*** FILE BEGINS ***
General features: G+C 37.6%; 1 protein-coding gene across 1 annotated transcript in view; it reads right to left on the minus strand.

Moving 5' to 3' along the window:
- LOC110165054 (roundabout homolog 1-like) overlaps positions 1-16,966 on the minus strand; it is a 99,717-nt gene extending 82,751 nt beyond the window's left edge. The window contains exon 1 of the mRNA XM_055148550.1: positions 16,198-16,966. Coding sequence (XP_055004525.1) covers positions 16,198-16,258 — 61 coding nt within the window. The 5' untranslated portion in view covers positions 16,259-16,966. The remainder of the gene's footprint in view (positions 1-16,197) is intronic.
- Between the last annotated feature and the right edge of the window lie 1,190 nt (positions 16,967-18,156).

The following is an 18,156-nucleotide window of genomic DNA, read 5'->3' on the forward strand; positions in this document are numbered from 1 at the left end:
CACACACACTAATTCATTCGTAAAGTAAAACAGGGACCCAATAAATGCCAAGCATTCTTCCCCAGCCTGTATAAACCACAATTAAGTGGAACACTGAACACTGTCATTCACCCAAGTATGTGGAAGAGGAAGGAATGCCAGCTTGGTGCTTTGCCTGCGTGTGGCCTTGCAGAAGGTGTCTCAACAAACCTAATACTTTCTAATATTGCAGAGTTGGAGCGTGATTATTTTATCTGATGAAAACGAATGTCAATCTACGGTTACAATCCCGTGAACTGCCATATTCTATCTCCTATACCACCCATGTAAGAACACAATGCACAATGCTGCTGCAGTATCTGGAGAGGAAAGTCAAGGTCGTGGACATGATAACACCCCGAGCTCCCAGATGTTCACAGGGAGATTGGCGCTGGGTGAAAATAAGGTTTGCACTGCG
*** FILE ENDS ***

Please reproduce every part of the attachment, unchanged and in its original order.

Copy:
General features: G+C 37.6%; 1 protein-coding gene across 1 annotated transcript in view; it reads right to left on the minus strand.

Moving 5' to 3' along the window:
- LOC110165054 (roundabout homolog 1-like) overlaps positions 1-16,966 on the minus strand; it is a 99,717-nt gene extending 82,751 nt beyond the window's left edge. The window contains exon 1 of the mRNA XM_055148550.1: positions 16,198-16,966. Coding sequence (XP_055004525.1) covers positions 16,198-16,258 — 61 coding nt within the window. The 5' untranslated portion in view covers positions 16,259-16,966. The remainder of the gene's footprint in view (positions 1-16,197) is intronic.
- Between the last annotated feature and the right edge of the window lie 1,190 nt (positions 16,967-18,156).

The following is an 18,156-nucleotide window of genomic DNA, read 5'->3' on the forward strand; positions in this document are numbered from 1 at the left end:
CACACACACTAATTCATTCGTAAAGTAAAACAGGGACCCAATAAATGCCAAGCATTCTTCCCCAGCCTGTATAAACCACAATTAAGTGGAACACTGAACACTGTCATTCACCCAAGTATGTGGAAGAGGAAGGAATGCCAGCTTGGTGCTTTGCCTGCGTGTGGCCTTGCAGAAGGTGTCTCAACAAACCTAATACTTTCTAATATTGCAGAGTTGGAGCGTGATTATTTTATCTGATGAAAACGAATGTCAATCTACGGTTACAATCCCGTGAACTGCCATATTCTATCTCCTATACCACCCATGTAAGAACACAATGCACAATGCTGCTGCAGTATCTGGAGAGGAAAGTCAAGGTCGTGGACATGATAACACCCCGAGCTCCCAGATGTTCACAGGGAGATTGGCGCTGGGTGAAAATAAGGTTTGCACTGCG